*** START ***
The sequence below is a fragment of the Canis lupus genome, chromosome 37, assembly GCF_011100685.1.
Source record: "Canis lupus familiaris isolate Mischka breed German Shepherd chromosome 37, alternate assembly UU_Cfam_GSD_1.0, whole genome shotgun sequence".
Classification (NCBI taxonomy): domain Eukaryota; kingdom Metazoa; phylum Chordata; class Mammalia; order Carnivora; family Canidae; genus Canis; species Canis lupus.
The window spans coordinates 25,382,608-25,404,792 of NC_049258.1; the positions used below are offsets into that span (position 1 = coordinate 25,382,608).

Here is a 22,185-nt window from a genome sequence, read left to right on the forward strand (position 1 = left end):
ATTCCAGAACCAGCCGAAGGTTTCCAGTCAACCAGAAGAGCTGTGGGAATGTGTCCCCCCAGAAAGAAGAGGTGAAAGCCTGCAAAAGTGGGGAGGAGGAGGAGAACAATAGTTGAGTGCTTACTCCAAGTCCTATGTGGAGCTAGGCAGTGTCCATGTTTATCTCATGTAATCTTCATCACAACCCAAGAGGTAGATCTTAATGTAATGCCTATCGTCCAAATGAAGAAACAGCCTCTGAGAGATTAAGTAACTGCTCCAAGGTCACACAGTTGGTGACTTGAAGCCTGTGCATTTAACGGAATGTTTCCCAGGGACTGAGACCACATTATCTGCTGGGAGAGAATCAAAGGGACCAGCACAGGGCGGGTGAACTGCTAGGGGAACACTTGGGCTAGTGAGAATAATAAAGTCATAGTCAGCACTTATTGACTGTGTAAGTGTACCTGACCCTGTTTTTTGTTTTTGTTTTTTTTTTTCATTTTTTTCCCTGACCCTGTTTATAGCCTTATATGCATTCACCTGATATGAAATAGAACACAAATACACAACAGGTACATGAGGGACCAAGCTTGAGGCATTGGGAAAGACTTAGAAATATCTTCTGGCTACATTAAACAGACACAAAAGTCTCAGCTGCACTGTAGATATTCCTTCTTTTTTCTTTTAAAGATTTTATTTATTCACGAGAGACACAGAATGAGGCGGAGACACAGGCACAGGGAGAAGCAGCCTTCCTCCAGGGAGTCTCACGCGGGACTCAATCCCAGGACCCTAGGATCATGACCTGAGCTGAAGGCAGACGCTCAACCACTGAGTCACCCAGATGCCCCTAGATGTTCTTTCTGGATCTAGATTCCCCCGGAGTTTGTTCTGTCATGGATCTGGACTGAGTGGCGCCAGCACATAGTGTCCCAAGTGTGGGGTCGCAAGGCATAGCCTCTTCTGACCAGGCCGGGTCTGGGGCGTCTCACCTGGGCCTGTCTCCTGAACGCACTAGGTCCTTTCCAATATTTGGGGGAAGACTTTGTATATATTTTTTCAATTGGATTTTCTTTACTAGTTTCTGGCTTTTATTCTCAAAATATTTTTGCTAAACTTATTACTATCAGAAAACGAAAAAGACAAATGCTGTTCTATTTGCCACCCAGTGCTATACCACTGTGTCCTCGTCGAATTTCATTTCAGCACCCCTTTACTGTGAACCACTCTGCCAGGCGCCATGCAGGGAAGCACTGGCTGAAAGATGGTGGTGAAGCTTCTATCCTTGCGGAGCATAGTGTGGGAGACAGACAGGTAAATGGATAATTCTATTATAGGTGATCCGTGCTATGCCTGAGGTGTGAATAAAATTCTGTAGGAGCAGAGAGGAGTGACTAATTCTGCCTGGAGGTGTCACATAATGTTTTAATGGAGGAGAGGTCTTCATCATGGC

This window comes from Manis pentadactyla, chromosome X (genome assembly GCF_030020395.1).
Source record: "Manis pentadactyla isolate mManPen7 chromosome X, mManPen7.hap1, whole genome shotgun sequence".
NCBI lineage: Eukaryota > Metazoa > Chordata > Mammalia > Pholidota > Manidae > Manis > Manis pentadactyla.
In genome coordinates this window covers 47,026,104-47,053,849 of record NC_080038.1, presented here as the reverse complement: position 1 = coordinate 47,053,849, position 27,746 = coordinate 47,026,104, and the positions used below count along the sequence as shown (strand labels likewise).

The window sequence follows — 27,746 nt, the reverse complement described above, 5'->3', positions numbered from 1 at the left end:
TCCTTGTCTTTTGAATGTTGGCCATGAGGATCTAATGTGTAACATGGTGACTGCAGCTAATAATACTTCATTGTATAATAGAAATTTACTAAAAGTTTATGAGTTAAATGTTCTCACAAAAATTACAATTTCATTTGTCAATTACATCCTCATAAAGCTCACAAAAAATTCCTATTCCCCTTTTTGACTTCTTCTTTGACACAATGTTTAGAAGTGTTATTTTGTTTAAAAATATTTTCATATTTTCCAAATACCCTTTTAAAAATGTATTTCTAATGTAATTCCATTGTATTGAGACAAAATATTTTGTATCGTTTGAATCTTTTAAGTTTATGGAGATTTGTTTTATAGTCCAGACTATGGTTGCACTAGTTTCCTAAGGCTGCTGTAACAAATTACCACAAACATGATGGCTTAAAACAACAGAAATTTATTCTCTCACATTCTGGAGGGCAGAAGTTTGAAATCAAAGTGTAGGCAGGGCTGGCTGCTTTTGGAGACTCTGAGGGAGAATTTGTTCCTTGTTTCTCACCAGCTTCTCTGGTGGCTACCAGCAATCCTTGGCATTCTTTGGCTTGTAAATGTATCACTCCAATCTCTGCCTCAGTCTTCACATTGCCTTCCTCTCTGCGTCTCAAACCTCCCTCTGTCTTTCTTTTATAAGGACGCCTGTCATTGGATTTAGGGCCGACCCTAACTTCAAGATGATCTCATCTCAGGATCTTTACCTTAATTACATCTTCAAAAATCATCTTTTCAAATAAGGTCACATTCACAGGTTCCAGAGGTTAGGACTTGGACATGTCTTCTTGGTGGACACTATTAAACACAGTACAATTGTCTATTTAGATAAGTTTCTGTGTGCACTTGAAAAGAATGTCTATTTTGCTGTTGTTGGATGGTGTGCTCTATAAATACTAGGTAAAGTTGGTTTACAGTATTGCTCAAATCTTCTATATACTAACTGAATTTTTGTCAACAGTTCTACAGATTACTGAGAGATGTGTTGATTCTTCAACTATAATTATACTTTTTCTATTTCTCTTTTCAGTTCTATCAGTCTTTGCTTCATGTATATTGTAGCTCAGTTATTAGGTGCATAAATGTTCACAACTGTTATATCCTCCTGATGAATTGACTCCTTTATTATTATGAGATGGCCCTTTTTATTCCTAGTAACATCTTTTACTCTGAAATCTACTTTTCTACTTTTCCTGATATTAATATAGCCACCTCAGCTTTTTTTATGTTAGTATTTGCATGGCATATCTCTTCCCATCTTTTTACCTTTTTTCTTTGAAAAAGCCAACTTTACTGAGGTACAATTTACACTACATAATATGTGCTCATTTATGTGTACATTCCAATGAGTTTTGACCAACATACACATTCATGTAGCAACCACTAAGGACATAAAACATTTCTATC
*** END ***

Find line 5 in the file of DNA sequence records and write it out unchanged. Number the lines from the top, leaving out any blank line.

Here is a 22,185-nt window from a genome sequence, read left to right on the forward strand (position 1 = left end):